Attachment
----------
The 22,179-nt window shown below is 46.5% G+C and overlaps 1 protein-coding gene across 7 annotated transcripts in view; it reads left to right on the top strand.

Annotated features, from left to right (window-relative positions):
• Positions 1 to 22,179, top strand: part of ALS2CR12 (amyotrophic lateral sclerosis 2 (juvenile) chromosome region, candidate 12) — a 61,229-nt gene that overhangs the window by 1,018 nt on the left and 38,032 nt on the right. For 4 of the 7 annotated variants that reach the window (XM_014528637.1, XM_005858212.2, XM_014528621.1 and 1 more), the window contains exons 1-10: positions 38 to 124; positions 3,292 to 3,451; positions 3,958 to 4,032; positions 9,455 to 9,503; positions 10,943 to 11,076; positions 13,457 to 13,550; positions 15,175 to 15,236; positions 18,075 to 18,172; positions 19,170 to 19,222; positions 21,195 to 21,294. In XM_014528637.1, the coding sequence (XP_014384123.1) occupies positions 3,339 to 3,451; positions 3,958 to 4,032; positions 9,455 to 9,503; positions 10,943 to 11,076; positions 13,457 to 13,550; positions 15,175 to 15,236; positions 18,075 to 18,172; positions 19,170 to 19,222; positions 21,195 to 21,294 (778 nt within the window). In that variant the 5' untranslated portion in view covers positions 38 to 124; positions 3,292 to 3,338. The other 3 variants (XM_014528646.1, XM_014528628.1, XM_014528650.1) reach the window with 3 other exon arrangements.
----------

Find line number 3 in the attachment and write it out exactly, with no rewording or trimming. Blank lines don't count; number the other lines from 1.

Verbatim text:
• Positions 1 to 22,179, top strand: part of ALS2CR12 (amyotrophic lateral sclerosis 2 (juvenile) chromosome region, candidate 12) — a 61,229-nt gene that overhangs the window by 1,018 nt on the left and 38,032 nt on the right. For 4 of the 7 annotated variants that reach the window (XM_014528637.1, XM_005858212.2, XM_014528621.1 and 1 more), the window contains exons 1-10: positions 38 to 124; positions 3,292 to 3,451; positions 3,958 to 4,032; positions 9,455 to 9,503; positions 10,943 to 11,076; positions 13,457 to 13,550; positions 15,175 to 15,236; positions 18,075 to 18,172; positions 19,170 to 19,222; positions 21,195 to 21,294. In XM_014528637.1, the coding sequence (XP_014384123.1) occupies positions 3,339 to 3,451; positions 3,958 to 4,032; positions 9,455 to 9,503; positions 10,943 to 11,076; positions 13,457 to 13,550; positions 15,175 to 15,236; positions 18,075 to 18,172; positions 19,170 to 19,222; positions 21,195 to 21,294 (778 nt within the window). In that variant the 5' untranslated portion in view covers positions 38 to 124; positions 3,292 to 3,338. The other 3 variants (XM_014528646.1, XM_014528628.1, XM_014528650.1) reach the window with 3 other exon arrangements.